By Mohamed Ali, Founder, Iftiin Foundation and New Voices Fellow, The Aspen Institute
I recently participated in a conference on fighting piracy in Somalia. The topic: how to combat the thousands of men, AK47’s strapped to their backs, that were taking skiffs into the azure blue waters of the Indian Ocean to hijack and loot ships. The conference had a packed schedule, and international security officials discussed everything from the effective operation of prison systems to hold captured pirates to the logistics of coordinating anti-piracy security forces off the Somali coast.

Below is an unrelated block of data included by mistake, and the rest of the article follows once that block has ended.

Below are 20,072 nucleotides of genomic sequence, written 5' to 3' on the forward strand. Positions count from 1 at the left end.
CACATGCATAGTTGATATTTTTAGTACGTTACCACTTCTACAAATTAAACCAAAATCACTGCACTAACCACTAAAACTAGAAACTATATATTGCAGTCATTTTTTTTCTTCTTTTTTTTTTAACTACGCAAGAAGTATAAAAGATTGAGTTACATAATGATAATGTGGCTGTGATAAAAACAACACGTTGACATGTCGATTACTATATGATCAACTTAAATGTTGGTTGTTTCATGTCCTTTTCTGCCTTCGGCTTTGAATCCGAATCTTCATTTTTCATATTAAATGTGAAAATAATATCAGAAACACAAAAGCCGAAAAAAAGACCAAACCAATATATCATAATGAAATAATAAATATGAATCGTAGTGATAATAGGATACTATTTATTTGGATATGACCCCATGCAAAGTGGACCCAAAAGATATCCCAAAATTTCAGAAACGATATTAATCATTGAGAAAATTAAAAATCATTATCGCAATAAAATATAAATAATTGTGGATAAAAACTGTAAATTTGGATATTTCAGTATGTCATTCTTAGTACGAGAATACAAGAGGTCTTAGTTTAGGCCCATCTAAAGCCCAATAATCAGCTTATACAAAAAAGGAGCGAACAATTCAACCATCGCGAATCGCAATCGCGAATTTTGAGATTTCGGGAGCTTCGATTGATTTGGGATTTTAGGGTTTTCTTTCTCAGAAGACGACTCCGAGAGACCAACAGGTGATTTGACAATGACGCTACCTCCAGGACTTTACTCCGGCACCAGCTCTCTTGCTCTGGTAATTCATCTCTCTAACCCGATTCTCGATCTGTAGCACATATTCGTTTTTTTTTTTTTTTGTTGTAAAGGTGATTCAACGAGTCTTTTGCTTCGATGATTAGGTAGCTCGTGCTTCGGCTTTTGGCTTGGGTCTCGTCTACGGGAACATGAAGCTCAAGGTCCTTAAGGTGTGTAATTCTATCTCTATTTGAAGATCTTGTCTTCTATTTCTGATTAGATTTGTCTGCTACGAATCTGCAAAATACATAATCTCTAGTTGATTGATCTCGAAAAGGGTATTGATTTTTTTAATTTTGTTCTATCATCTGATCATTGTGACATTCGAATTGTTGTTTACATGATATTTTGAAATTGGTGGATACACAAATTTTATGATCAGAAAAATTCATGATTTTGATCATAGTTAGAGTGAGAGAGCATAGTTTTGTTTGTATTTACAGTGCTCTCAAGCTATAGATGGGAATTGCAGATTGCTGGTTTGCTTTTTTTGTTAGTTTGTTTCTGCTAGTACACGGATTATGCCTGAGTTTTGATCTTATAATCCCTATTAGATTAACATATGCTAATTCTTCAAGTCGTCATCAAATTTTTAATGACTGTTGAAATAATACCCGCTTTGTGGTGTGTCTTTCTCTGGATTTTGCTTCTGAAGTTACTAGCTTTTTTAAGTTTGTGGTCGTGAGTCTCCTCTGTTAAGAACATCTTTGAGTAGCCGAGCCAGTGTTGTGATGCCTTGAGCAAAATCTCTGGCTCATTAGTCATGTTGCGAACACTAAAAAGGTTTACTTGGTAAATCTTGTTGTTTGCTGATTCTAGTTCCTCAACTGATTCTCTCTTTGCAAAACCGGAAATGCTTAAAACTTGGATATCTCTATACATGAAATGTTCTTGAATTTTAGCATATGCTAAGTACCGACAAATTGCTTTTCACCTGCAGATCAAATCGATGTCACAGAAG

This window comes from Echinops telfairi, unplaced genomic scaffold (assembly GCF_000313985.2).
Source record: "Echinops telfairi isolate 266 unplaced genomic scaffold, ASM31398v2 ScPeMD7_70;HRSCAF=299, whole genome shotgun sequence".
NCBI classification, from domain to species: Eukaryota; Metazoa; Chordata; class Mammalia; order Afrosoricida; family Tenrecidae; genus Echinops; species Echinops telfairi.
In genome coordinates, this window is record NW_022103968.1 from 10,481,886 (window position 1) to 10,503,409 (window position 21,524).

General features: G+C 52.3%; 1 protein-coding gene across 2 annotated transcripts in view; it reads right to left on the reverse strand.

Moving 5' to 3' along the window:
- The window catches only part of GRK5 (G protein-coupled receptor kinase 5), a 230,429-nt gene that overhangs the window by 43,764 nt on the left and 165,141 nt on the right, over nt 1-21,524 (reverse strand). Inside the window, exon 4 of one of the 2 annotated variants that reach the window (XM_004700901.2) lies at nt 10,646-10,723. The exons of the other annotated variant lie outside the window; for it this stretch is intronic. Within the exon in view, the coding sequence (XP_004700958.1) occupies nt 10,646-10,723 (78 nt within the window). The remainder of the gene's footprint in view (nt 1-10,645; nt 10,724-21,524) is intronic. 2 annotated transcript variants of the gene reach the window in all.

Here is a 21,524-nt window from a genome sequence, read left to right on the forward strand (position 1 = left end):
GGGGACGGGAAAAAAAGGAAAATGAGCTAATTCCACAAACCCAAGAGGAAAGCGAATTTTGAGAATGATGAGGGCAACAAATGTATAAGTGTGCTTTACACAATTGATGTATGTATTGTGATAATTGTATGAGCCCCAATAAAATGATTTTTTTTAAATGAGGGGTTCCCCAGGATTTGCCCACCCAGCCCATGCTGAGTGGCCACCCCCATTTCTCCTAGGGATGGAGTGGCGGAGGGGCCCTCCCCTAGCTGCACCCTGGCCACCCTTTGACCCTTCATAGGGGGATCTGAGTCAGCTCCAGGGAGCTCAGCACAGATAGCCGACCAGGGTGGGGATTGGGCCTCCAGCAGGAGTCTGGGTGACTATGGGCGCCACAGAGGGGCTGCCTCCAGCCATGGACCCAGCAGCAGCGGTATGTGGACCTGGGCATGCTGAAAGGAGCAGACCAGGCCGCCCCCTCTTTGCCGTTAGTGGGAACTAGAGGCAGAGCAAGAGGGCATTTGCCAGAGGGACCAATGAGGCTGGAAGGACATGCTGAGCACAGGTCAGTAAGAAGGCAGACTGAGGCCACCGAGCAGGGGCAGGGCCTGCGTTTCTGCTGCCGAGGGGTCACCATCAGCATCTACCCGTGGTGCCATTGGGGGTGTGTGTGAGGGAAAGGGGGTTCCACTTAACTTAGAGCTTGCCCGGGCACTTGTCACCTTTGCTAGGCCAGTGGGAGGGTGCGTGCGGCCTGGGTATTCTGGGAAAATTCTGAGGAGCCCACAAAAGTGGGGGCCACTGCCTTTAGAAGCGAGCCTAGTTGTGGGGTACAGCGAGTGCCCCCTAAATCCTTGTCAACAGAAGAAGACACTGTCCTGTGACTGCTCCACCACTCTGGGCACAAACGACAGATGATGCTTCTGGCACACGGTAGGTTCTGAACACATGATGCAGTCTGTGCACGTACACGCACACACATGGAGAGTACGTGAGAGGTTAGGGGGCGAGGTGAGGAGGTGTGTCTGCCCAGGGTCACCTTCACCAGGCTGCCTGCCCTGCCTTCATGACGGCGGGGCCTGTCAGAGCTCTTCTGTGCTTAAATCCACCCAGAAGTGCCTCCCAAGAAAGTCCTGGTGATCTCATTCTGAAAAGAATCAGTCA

But missing from the conversation were two critical numbers: 73 percent, the number of Somalis under the age of 30, and 67 percent, the youth unemployment rate. These two numbers hold the key to Somalia’s piracy problem. Youth unemployment and dissatisfaction feed not only lawlessness but also extremism, political instability, rampant poverty. Failure to address them spells doom for anti-piracy efforts that cost the international community hundreds of millions of dollars.
These two numbers are not unique to Somalia. Across the world, conflict and instability can...